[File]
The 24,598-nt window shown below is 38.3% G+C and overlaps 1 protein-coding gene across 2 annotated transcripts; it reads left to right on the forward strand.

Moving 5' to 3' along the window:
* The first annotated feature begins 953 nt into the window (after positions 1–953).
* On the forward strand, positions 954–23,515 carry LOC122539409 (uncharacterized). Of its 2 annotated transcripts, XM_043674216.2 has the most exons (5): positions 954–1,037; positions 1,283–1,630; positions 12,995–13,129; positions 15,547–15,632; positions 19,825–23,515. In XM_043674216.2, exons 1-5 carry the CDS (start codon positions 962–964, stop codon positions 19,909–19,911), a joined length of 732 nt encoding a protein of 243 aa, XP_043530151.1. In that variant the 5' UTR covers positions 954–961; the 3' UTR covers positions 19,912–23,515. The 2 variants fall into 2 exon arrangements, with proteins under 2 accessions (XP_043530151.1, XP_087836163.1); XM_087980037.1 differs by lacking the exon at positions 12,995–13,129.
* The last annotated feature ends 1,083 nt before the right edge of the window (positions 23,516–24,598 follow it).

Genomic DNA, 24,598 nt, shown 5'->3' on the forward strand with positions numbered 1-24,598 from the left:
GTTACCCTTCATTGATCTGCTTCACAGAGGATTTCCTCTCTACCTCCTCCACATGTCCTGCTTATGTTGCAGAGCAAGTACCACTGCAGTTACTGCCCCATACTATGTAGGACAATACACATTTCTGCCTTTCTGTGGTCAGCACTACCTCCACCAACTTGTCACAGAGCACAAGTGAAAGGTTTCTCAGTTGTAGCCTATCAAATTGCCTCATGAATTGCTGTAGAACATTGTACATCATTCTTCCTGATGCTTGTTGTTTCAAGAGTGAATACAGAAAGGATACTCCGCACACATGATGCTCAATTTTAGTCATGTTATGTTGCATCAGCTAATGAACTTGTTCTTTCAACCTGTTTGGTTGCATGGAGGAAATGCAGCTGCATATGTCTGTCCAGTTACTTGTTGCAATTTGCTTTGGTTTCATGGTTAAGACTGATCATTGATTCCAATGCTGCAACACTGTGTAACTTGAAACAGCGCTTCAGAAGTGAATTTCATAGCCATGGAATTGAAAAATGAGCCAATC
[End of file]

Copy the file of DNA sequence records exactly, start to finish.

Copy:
The 24,598-nt window shown below is 38.3% G+C and overlaps 1 protein-coding gene across 2 annotated transcripts; it reads left to right on the forward strand.

Moving 5' to 3' along the window:
* The first annotated feature begins 953 nt into the window (after positions 1–953).
* On the forward strand, positions 954–23,515 carry LOC122539409 (uncharacterized). Of its 2 annotated transcripts, XM_043674216.2 has the most exons (5): positions 954–1,037; positions 1,283–1,630; positions 12,995–13,129; positions 15,547–15,632; positions 19,825–23,515. In XM_043674216.2, exons 1-5 carry the CDS (start codon positions 962–964, stop codon positions 19,909–19,911), a joined length of 732 nt encoding a protein of 243 aa, XP_043530151.1. In that variant the 5' UTR covers positions 954–961; the 3' UTR covers positions 19,912–23,515. The 2 variants fall into 2 exon arrangements, with proteins under 2 accessions (XP_043530151.1, XP_087836163.1); XM_087980037.1 differs by lacking the exon at positions 12,995–13,129.
* The last annotated feature ends 1,083 nt before the right edge of the window (positions 23,516–24,598 follow it).

Genomic DNA, 24,598 nt, shown 5'->3' on the forward strand with positions numbered 1-24,598 from the left:
GTTACCCTTCATTGATCTGCTTCACAGAGGATTTCCTCTCTACCTCCTCCACATGTCCTGCTTATGTTGCAGAGCAAGTACCACTGCAGTTACTGCCCCATACTATGTAGGACAATACACATTTCTGCCTTTCTGTGGTCAGCACTACCTCCACCAACTTGTCACAGAGCACAAGTGAAAGGTTTCTCAGTTGTAGCCTATCAAATTGCCTCATGAATTGCTGTAGAACATTGTACATCATTCTTCCTGATGCTTGTTGTTTCAAGAGTGAATACAGAAAGGATACTCCGCACACATGATGCTCAATTTTAGTCATGTTATGTTGCATCAGCTAATGAACTTGTTCTTTCAACCTGTTTGGTTGCATGGAGGAAATGCAGCTGCATATGTCTGTCCAGTTACTTGTTGCAATTTGCTTTGGTTTCATGGTTAAGACTGATCATTGATTCCAATGCTGCAACACTGTGTAACTTGAAACAGCGCTTCAGAAGTGAATTTCATAGCCATGGAATTGAAAAATGAGCCAATC